News - Science throws cold water over sports theory!
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I have often wondered what the reasons for sports men and women are for wanting to go through with a process of dunking themselves in cold water after an event is. However, I must admit that I have not really given it a lot of thought other than to assume it is a way in which either those involved want to show how 'hard' they are or how committed they are to the sport they love. Either way I don't get it! I may be missing something here; Let me know via the discussion board.
We, as Physiotherapists like sports scientists always speak about the need to stretch muscles before strenuous activity. We have believed this because stretching can prepare the muscle for the impending explosive physical activity in which muscles may be exerted beyond their normal daily levels of activity. It isn't rocket science to want to do this, however, we tend to neglect the need to 'warm down' after the activity during which we assist in getting rid of the by-product of muscular activity (lactic acid). Although there is emerging discussions that this may not be strictly true ( Scientific American Journal ). In order to do this we assume that we would require good circulation. No here lies the confusion....In order to get improved circulation there is a need to increase the size of the 'plumbing' to deliver the blood to transport nutrients and assist in repair of tissue. I do not see how the dunking in cold water helps this process!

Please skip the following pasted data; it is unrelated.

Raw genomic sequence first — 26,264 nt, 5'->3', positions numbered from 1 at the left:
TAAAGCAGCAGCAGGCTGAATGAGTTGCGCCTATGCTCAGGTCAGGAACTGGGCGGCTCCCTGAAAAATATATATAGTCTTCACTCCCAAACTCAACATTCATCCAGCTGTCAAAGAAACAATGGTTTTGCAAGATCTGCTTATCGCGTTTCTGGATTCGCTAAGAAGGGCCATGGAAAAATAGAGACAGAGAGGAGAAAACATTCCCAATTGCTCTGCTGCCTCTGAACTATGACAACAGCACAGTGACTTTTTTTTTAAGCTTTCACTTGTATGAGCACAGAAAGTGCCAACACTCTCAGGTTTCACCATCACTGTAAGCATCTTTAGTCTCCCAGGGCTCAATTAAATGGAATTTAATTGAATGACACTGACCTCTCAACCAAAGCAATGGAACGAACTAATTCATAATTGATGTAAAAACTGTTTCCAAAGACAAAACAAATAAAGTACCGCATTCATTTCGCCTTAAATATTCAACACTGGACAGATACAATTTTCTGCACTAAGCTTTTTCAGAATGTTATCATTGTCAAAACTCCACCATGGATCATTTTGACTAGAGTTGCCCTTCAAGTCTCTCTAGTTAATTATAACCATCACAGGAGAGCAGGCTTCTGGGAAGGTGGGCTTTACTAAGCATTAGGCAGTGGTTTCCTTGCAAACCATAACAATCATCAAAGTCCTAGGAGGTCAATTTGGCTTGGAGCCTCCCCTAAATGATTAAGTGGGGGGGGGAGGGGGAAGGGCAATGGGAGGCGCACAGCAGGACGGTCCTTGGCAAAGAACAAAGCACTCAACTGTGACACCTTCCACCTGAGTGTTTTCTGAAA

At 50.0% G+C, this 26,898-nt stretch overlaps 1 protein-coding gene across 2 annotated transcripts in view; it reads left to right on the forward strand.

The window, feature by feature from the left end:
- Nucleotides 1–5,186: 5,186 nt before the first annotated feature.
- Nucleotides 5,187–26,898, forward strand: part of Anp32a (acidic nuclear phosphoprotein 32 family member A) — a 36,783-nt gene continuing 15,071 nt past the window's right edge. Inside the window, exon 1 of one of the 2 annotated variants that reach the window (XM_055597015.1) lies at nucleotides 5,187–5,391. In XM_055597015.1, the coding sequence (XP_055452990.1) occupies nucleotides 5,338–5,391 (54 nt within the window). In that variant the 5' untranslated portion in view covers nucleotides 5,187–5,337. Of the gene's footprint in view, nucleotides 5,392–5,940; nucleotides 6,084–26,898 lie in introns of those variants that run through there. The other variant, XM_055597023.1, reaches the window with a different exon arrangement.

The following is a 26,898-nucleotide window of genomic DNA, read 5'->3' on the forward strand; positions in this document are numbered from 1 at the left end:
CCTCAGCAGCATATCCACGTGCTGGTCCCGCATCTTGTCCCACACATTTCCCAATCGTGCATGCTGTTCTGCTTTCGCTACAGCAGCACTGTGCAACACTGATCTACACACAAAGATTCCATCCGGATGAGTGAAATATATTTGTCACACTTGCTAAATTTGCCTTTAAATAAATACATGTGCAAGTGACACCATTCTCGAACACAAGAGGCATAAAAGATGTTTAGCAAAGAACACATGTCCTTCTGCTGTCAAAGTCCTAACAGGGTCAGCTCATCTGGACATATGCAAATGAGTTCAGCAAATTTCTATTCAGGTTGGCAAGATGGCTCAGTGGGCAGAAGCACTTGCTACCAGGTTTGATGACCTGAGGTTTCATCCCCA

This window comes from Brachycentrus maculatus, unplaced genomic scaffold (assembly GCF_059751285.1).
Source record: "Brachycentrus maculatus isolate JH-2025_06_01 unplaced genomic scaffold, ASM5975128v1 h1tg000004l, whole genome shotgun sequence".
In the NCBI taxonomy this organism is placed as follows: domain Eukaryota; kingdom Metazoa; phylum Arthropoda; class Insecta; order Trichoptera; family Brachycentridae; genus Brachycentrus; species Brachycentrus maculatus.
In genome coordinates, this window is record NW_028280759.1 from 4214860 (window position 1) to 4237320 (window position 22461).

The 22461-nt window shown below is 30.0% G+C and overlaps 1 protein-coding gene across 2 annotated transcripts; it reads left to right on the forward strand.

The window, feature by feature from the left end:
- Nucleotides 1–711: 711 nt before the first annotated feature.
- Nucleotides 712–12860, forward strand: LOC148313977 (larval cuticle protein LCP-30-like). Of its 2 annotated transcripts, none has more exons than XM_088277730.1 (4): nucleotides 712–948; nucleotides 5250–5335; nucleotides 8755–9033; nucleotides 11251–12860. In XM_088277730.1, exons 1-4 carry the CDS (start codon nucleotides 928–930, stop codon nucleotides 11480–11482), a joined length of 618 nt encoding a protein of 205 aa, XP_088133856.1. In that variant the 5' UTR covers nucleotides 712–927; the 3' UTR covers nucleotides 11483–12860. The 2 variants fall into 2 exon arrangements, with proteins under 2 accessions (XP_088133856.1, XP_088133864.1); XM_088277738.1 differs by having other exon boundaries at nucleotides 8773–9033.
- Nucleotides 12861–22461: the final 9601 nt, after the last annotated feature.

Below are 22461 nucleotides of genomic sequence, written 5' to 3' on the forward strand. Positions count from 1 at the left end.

Physiotherapists use ice/cold therapy to reduce the flow of circulation in instances of acute injury and inflammatory process caused by injury.this makes good sense. Equally I understand, for example, the need to keep transplant organs in ice to maintain the organ integrity. I also understand the research going on about reducing the body temperature to reduce the oxygen demand of the body during a stroke or heart attack ( The New England Journal of Medicine ) but I don't get it when there appears to be the need to reduce body temperature when trying to assist in the recovery process in muscles after natural muscle fatigue following natural activity.
It is not possible to provide unbiased critique of the research conducted at Portsmouth University without seeing the details of the study and pouring over its methodology but my instincts favour the results. The Researchers do acknowledge that more work needs to be done to provide evidence either way but then we start to get to the good old fashioned argument about statistics and what they mean in the grand scheme of things. I for one however will continue to believe that a gentle warm down after physical exertion is effective but also believe that it is will always prove to be more pleasurable!
© Dr A. A. Aluko, November 2012
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